National technology policy remains stuck in the silo of special interests. For the good of all of us, it must be brought into the mainstream, says David Clarke.
IT needs to break out of the silo and take on the needs of the business, regardless of what 'business' constitutes. That need is obvious when you think about it, but for many years this was a barrier that seemed incredibly hard to surmount.
The report from Lord Carter published in June was the first attempt to bring disparate policy areas together, and it gave a visionary glimpse of the shape of a Digital Britain.
To tackle such a remit is almost an impossible job for one simple reason: it's not about a Digital Britain, but Britain, and how society will evolve under the relentless progress of technology.
And the array of subject areas covered by Lord Carter's report is dizzying. Everything from the sustainability of local newspapers to IT education, and technical measures for preventing illegal downloads. Previously these topics have been set apart from mainstream public policy, with some strange and contradictory results.
For example, while one part of government was extolling the importance of digital participation, another was considering enforced digital exclusion for relatively minor, but protracted, civil infringements. It was only through treating these subjects together that the contradiction became unavoidable.
Lord Carter was able to ask some very difficult questions. What does it really mean to move public services online? What does it mean if people cannot receive broadband? The idea of a minimum of 2Mbps for every home in the UK sounds unambitious unless you realise what a huge step forward this provision would be for many areas — and how unusual it is for a nation to take such a step.
However, businesses say they need more bandwidth, as was evidenced in July in a survey by the Communications Management Association, which is part of the British Computer Society (BCS).
Some big steps have also recently been taken, such as the recent work by the Power of Information project that involves BCS distinguished fellow Sir Tim Berners-Lee. Sir Tim will advise on how to create a single point of online access for government-held public data and how the government can use the internet to make non-personal data widely available.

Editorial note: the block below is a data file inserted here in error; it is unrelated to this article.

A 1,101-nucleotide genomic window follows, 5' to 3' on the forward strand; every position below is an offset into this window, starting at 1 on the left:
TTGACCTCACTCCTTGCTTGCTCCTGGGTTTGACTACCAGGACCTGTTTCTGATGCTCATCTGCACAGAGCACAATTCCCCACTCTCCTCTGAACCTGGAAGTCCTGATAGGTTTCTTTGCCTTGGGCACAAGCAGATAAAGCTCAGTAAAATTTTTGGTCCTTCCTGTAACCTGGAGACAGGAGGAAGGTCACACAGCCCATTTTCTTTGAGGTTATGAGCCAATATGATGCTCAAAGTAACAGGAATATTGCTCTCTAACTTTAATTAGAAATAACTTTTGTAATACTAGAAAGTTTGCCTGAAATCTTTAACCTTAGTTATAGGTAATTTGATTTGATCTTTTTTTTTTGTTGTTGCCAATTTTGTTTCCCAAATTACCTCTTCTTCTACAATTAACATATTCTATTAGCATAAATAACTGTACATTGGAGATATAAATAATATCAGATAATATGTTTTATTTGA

While the Digital Britain report is groundbreaking, we have not yet breached the barrier in public policy. It is unacceptable for a modern chief executive to be ignorant of the strategic use of IT — but the same also goes for politicians or senior civil servants.
While there is a flourishing IT profession within the civil service, which is growing in stature and capability, their policy colleagues are still learning to include them and seek their advice. We, together with industry, need to break the government's UK technology policy out of the silo of special interests and look at the bigger picture.
Many believe that the next Parliament will include a record intake of new MPs. Whatever jobs they hold now, they are likely to have encountered more IT than those MPs they may replace.
We will certainly be working with MPs, ministers and civil servants now and beyond the next election to ensure they are up to speed, because the future's not some fleeting glimpse beyond the horizon — it is right here on the doorstep.
David Clarke is chief executive of the BCS, the professional body for the UK's IT industry, representing over 65,000 IT professionals. Clarke took up his post at the BCS in May 2002 and has nearly 30 years' involvement with IT systems, first on the supply side with HP, DEC and Compaq, then as chief executive in the Virgin group of companies and Trinity Mirror.